Iowa's three potential license plate designs unveiled
Vote on your favorite online or at the Iowa State Fair
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DES MOINES — Iowa Gov. Kim Reynolds showed off three new license plate designs this morning a the Iowa State Fair.
Applause was polite but not overwhelming as she and Department of Transportation Director Mark Lowe pulled back a shroud to reveal the trio of new designs.
One, called the “city country reboot,” is similar in theme to the standard county plate Iowa has used since 1997 in that it includes the Des Moines skyline on one side of “Iowa” and a windmill and farm on the other.
The DOT went traditional with “flying our colors,” a plate design modeled after Iowa’s flag with navy and red and a bald eagle in the middle.
The third option is called “great wide open” and includes a blue stripe and some rolling hills and shrubbery.
“We’re looking forward to having you all and Iowans weigh in on this process,” Reynolds told a small crowd assembled for the announcement in the Varied Industries Building. “Be sure to tell your friends and family and everybody that’s at the State Fair to come and mark their choice on what they think best depicts what Iowa represents and will be our billboard traveling not only Iowa but the nation.”
Iowans can vote for their favorite design at the DOT’s booth (number 762-764) in the Varied Industries Building on the Iowa State Fairgrounds or online at iowadot.gov/StateFair/PickAPlate.aspx. Voting will be open Aug. 10-20.
More than 23,600 votes already had been cast online by noon Thursday, with “city country reboot” having a slight edge over “flying our colors.”
After considering feedback from the public and law enforcement, the Iowa DOT will choose one design in September and start rolling it out on plates in 2018.
The Gazette asked several Iowa artists and graphic designers what they think of the plate finalists.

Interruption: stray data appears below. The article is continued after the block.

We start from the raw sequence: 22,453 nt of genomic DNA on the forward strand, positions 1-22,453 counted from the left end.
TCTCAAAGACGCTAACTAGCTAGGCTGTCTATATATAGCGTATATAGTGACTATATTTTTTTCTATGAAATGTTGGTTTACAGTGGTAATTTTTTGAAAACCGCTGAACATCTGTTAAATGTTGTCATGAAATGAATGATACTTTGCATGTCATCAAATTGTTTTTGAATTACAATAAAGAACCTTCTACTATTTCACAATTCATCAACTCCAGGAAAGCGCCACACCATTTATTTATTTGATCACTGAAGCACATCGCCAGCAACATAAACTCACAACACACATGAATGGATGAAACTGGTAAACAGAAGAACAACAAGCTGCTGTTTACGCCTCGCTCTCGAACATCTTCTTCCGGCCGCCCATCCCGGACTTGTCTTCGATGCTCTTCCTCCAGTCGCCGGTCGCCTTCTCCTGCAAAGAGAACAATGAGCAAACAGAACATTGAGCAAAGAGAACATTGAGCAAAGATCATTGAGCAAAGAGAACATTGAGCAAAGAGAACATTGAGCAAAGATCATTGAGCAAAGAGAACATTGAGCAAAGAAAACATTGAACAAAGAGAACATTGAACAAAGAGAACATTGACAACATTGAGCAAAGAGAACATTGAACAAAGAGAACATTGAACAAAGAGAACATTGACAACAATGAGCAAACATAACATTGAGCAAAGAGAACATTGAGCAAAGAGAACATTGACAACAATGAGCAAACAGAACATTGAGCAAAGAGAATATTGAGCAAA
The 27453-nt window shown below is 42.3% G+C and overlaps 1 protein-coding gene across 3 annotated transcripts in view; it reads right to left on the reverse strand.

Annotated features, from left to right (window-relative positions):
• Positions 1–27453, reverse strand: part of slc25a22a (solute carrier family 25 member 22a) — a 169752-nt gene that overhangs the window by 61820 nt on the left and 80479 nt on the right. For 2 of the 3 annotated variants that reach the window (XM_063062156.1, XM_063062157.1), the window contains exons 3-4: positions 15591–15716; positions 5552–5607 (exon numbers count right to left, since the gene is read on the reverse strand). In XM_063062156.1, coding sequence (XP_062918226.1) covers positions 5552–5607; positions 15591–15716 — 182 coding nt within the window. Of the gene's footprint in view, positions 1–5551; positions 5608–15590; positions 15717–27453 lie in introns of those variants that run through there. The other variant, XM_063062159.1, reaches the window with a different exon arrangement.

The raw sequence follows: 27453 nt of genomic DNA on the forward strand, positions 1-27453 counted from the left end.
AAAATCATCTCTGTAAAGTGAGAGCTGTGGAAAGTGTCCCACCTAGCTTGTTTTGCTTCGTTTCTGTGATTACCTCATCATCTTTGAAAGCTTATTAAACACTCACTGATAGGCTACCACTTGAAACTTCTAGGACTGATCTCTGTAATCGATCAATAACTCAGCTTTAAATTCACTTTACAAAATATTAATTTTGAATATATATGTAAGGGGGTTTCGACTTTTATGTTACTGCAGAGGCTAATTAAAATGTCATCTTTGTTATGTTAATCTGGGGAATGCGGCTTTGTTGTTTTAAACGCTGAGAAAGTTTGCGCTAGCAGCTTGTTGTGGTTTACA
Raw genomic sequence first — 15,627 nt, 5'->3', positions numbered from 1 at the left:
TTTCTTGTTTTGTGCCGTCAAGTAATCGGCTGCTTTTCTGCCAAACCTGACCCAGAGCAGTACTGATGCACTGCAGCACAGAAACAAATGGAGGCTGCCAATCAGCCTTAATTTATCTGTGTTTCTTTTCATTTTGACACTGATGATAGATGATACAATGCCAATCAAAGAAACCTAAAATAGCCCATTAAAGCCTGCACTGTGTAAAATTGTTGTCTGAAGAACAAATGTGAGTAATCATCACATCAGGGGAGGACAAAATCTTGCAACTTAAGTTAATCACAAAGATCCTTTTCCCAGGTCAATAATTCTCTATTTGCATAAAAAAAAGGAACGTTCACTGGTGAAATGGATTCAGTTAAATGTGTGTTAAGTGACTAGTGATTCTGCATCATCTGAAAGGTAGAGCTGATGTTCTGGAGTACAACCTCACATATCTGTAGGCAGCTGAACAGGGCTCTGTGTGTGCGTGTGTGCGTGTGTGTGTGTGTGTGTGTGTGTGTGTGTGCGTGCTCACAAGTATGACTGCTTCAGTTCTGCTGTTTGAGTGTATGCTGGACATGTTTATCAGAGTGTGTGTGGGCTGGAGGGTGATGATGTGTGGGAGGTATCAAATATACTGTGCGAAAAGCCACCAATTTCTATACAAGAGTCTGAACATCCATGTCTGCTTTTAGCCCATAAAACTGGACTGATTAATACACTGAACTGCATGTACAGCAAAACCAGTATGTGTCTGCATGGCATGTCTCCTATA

“Nothing too flashy or busy, fairly simple,” said Jon Fowles, owner of Jonnie 5 Apparel in Iowa City. “If I was choosing what would be on the back of my Jeep, I’d pick the navy/white/red design with the eagle from the Iowa flag in the background.”
The most important part is for law enforcement officers to be able to read the plates quickly, Fowles said. “Of course, this is going to limit the design aspect of the plate.”
The designs were created by Iowa DOT graphic artists with input from the governor’s office and several state agencies.
Right now, there will be no change to collegiate plates or other specialty plates that do not include the standard design, state officials reported.
Drivers would get new plates in phases over 10 years, but people particularly eager to get the new design could pay $5 extra when they renew their vehicle registration and get new plates at that time.
The city/country plate selected in 1997 accounts for about 4.2 million of the 4.4 million plates in circulation.
In the mid-2000s, Iowa started converting plates from embossed letters and numbers to a reflective adhesive printed and affixed to aluminum plates. The letters and numbers changed from blue to black in 2011 to improve visibility for law enforcement.
Offenders housed at the Anamosa State Penitentiary make Iowa license plates, producing more than 10,000 pairs a day.
Gazette reporter Rod Boshart contributed to this report
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